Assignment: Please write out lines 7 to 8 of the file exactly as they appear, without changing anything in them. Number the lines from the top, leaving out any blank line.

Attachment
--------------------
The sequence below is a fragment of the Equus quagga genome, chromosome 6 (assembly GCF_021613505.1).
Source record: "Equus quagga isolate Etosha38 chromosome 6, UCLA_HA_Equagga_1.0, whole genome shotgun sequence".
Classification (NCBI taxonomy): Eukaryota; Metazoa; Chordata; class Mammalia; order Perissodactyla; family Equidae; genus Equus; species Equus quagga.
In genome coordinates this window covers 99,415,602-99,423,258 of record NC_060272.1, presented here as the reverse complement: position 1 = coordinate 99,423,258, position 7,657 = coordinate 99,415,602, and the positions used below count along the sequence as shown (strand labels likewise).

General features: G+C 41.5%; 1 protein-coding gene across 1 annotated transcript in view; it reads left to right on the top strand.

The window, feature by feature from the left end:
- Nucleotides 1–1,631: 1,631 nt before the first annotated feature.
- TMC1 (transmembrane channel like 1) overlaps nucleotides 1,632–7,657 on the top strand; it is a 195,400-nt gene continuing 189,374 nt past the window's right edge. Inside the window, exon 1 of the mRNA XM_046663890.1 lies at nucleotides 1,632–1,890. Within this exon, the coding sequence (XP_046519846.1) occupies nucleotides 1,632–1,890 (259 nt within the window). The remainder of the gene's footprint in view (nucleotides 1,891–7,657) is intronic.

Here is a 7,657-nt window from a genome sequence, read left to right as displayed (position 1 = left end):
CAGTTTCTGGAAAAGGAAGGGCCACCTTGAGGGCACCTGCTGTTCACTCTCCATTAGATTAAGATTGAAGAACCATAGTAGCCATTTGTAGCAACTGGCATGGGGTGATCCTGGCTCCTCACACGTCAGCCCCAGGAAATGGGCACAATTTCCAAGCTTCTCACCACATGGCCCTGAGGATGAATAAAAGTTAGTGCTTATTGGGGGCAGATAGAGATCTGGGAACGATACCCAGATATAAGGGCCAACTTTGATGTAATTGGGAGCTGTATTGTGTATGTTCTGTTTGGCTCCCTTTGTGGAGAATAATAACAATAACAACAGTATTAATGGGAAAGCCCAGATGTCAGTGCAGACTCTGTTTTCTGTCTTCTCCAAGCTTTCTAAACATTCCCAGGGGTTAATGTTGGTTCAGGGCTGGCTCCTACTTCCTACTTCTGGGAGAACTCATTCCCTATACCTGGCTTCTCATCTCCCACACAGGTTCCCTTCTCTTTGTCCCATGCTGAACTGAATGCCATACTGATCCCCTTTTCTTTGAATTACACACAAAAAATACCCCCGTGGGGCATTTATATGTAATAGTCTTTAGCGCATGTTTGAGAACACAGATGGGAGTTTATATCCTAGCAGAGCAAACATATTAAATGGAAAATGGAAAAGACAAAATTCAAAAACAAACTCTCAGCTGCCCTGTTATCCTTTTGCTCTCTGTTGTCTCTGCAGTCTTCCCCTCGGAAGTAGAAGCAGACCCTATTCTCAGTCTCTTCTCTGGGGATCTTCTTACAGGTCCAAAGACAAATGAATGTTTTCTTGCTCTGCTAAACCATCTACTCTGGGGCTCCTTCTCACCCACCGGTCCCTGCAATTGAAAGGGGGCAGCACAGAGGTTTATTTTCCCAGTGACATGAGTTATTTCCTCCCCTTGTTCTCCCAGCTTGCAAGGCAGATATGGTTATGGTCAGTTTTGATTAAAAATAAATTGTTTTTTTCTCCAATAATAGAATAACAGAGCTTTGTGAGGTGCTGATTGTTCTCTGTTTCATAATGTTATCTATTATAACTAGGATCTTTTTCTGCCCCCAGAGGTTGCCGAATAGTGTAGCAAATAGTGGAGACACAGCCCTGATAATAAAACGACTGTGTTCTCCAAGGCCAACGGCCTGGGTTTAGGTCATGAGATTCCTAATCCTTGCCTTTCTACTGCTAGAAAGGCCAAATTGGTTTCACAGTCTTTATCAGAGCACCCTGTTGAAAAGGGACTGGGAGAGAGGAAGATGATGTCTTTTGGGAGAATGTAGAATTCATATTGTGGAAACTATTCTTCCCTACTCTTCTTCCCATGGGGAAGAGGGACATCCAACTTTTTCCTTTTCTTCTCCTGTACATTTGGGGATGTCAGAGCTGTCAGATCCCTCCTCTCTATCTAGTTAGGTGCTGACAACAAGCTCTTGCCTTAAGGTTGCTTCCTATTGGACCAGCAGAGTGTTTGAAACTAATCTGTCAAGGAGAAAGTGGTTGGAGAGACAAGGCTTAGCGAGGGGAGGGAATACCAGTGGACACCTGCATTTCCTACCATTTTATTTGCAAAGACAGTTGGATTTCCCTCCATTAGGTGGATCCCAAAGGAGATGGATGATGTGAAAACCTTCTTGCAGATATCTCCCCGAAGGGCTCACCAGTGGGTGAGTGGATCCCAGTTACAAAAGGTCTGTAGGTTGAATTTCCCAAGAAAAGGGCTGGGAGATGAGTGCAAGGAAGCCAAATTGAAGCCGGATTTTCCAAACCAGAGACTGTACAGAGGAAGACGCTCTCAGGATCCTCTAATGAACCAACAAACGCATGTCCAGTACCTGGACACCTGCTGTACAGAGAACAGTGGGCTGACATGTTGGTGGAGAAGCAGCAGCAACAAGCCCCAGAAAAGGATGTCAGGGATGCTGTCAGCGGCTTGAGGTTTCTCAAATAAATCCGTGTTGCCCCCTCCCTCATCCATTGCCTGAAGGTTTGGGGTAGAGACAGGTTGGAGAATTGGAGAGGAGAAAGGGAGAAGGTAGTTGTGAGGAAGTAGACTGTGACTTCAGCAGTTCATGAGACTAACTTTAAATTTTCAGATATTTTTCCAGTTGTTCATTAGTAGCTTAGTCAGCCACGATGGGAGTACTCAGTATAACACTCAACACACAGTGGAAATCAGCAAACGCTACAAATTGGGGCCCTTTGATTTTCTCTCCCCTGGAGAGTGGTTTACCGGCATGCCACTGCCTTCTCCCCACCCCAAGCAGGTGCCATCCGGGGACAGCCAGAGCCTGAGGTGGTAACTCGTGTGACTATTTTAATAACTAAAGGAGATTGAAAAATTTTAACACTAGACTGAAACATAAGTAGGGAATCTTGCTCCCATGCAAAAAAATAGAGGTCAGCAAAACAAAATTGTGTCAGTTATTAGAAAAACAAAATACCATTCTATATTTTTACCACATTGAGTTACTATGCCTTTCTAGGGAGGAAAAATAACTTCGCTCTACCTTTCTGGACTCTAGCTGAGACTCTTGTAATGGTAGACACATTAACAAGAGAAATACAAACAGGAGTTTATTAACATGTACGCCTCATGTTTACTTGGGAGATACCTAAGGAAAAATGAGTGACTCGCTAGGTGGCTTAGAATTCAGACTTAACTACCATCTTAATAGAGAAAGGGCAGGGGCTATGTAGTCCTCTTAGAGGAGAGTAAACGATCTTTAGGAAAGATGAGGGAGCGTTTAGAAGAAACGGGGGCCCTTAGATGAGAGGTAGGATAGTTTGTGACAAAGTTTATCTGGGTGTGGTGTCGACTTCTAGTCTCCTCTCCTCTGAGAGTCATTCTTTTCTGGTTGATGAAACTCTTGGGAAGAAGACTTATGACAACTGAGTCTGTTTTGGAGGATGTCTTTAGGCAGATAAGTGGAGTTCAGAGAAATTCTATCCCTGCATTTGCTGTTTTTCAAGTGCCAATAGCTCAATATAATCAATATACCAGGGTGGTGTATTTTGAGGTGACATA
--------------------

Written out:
- Nucleotides 1–1,631: 1,631 nt before the first annotated feature.
- TMC1 (transmembrane channel like 1) overlaps nucleotides 1,632–7,657 on the top strand; it is a 195,400-nt gene continuing 189,374 nt past the window's right edge. Inside the window, exon 1 of the mRNA XM_046663890.1 lies at nucleotides 1,632–1,890. Within this exon, the coding sequence (XP_046519846.1) occupies nucleotides 1,632–1,890 (259 nt within the window). The remainder of the gene's footprint in view (nucleotides 1,891–7,657) is intronic.